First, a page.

As a result, what was once a cohesive group of hardworking men begins to fray. Egos get involved. Gatorade bottles are thrown. And the psychological composition of the team changes — what was once a perfect chemistry of bodies and minds becomes a toxic, atomized mess. Players feel entitled to ignore the small, unsexy tasks that actually win championships, believing that they’ve earned the right to not do it anymore. And as a result, what was the most talented team, ends up failing.

We do this in our personal lives, but also in our spiritual lives. I’m reminded of DZ’s sermon, “The Tyranny of Morre” (the second R because…why not add something extra?) Not only do we add more to our expectations for ourselves but also to the Gospel: we take the irreligion of the cross—the foolishness of Christ and him crucified—and make a ‘how-to’ framework.

3. Speaking of too much ego, the best long-read for the weekend is all about human consciousness. Or, in biblical terms, mankind’s knowledge of good and evil. This, from The Baffler: “The God in the Machine,” by Tom Whyman.

Several layers in this piece: first, note the story about Cornwall and how the downfall of its mining industry has led to the almost religious reverence of a large puppet. Uhh…?

Next, Whyman concludes that sophisticated robots are essentially prelapsarian—pre-Genesis 3, free of self-reflection—and that humans will become disposable in a society where robots do all the work. (“Why should the obsolete expect to live in conditions of opulence? It would be far more realistic to expect the abattoir.”)

It’s not as doom-and-gloom as it might at first seem, but for skimmers here’s the last paragraph, which offers a scintillating critique of the Icarian quest for automation:

Yes, reflective consciousness can cause us all sorts of problems. It can make us clumsy and anxious—it is the source, that is to say, of our peculiar gracelessness. But it is also the most crucial thing, the very founding principle that makes it possible for our world to seem vibrant, important, beautiful, and valuable. Our capacity for self-reflection is what makes it possible for us to imagine that our world might amount to something more than the drudgery of merely being factually there, merely happening to be physically alive or in motion; it is the source, if nothing else, of human creativity.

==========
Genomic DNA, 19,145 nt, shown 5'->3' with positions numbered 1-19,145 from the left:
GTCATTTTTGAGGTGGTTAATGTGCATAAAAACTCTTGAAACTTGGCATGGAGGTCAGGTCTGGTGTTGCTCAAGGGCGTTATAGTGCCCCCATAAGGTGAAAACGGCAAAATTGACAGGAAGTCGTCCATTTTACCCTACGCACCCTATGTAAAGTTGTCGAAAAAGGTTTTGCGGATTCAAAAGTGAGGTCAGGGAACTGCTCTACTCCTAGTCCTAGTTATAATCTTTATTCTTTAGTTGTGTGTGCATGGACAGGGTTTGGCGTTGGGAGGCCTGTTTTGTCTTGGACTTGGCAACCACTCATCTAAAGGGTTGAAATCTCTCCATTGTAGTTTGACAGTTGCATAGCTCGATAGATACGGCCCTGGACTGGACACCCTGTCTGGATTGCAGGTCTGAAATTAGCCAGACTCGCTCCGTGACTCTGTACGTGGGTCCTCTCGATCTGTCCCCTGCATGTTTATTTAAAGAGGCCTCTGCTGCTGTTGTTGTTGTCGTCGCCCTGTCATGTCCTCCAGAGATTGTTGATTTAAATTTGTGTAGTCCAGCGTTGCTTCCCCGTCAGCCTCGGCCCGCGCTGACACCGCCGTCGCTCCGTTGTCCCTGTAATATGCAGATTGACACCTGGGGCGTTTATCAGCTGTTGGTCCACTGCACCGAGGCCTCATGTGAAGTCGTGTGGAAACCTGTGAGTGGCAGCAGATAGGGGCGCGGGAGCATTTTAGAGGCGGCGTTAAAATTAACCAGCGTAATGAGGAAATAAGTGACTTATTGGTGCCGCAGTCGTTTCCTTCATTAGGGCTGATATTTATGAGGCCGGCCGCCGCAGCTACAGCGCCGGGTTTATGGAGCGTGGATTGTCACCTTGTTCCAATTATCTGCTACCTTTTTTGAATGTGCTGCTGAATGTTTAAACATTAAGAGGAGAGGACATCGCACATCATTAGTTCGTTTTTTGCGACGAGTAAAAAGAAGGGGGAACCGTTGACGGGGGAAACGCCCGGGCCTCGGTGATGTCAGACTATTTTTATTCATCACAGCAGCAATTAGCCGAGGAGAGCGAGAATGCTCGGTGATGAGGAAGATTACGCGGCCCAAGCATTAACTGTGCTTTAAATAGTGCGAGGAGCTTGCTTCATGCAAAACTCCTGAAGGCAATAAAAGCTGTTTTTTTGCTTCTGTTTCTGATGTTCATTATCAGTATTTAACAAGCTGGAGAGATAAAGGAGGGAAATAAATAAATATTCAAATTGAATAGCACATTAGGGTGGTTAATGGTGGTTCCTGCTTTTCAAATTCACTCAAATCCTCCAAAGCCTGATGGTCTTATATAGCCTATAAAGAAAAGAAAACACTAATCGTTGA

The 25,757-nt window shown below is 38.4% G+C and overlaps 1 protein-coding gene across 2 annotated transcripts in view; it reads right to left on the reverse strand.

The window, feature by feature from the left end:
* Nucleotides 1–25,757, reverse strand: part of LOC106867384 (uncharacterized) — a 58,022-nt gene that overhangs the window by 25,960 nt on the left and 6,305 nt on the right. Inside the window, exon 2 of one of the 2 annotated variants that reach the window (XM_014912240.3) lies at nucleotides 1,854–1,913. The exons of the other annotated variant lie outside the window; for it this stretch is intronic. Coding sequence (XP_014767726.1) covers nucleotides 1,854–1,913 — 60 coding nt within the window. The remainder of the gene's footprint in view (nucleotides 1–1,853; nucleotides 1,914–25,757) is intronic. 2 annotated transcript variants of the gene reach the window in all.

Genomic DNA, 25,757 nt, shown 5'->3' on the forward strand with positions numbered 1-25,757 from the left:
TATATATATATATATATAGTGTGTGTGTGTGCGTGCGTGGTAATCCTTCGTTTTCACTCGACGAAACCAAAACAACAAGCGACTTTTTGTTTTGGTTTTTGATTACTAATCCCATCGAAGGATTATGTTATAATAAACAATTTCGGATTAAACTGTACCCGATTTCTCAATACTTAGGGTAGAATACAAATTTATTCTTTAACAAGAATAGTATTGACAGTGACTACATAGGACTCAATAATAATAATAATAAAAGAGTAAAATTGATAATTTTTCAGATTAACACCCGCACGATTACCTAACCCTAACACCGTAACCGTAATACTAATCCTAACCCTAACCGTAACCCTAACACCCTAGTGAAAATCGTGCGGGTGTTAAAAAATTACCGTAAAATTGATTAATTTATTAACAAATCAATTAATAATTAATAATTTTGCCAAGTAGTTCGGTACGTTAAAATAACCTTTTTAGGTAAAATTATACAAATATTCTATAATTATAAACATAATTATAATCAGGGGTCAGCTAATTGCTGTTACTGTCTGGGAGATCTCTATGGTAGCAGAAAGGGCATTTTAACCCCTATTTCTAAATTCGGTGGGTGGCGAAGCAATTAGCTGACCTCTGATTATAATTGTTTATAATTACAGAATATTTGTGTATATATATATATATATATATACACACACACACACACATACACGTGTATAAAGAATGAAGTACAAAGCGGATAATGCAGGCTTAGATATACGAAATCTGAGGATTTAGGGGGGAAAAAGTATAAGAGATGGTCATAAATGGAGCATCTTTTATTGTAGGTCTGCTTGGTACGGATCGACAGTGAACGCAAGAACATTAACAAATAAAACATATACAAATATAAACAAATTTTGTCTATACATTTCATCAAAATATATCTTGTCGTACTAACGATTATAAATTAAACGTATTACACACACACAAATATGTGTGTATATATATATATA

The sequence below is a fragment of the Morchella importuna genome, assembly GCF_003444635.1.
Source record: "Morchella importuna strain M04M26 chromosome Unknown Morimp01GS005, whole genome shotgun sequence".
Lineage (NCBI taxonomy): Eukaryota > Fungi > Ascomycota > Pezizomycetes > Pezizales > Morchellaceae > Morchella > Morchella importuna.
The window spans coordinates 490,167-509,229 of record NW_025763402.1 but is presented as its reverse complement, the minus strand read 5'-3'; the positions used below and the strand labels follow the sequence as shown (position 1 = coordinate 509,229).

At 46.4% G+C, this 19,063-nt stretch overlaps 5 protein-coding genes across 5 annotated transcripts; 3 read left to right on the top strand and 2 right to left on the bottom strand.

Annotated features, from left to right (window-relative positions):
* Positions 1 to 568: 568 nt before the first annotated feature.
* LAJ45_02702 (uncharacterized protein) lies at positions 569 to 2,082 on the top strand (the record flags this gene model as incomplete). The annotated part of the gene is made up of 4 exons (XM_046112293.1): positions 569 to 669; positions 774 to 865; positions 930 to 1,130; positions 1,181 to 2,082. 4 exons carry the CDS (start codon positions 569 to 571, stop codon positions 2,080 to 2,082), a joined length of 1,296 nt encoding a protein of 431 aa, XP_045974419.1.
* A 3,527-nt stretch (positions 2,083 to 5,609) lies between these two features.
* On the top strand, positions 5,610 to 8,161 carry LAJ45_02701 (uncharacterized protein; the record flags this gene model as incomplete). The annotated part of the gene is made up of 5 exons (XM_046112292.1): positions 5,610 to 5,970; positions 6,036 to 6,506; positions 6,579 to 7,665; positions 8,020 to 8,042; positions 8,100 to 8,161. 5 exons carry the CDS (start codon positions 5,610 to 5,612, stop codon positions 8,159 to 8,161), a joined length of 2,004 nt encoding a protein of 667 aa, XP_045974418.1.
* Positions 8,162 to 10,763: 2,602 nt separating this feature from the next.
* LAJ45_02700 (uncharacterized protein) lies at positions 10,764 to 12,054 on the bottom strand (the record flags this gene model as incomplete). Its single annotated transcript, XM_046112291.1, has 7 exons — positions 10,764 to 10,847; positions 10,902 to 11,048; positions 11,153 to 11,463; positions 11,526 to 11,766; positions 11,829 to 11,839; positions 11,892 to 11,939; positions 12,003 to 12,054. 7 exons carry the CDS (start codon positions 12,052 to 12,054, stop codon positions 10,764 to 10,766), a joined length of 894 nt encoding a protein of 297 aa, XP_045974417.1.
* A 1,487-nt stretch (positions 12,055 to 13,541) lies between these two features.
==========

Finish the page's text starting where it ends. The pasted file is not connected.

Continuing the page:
It is also the part of us that allows us to see our deplorable circumstances and to ask for help.

Thus, we must always grapple with reflective consciousness—and indeed, through its various divagations, no matter how provisionally self-undermining, clumsy, or exasperating it may otherwise seem. Trying to solve the problems triggered by reflective consciousness by eliminating it would be like trying to fix a leak in your roof by burning down the house. Tech gurus often say their innovations are making the world “smarter.” But in seeking to remove the human element of labor from the world, the heralds of automation are only spreading an idiot gospel.

When it comes to the question of felix culpa—the fortunate fall—I tend to return to Paradise Lost, if only for the wordplay there: “Man shall not quite be lost, but sav’d who will,/ Yet not of will in him, but grace in me/ Freely voutsaft” (III.173-175). In other words, a reflective consciousness—though the cost is suffering—also brings us to our knees, where we may begin to understand the mercy given.

4. In the pop-psych arena, psychologists in London recently found that 98% of British people think they are among the nicest 50% of the population: “…more than half of participants who rated themselves as the second-highest level of nice scored below the sample average on agreeableness—so people think they’re nicer than they really may be.” (!)

5. One of The New Yorker’s recent Persons of Interest is a man who has figured out life. Anthony Kronman, ex-dean from Yale, recently published eleven hundred pages of his personal religious theories entitled, “Confessions of a Born-Again Pagan.” Drawing on an assortment of religious and literary thinkers, Kronman concludes that “the world [is] divine, along with everything and everyone in it.” Seems like a Yale dean’s appropriation of Vedanta—but is not to be discarded quickly: it’s a surprisingly personal journey. Look closely: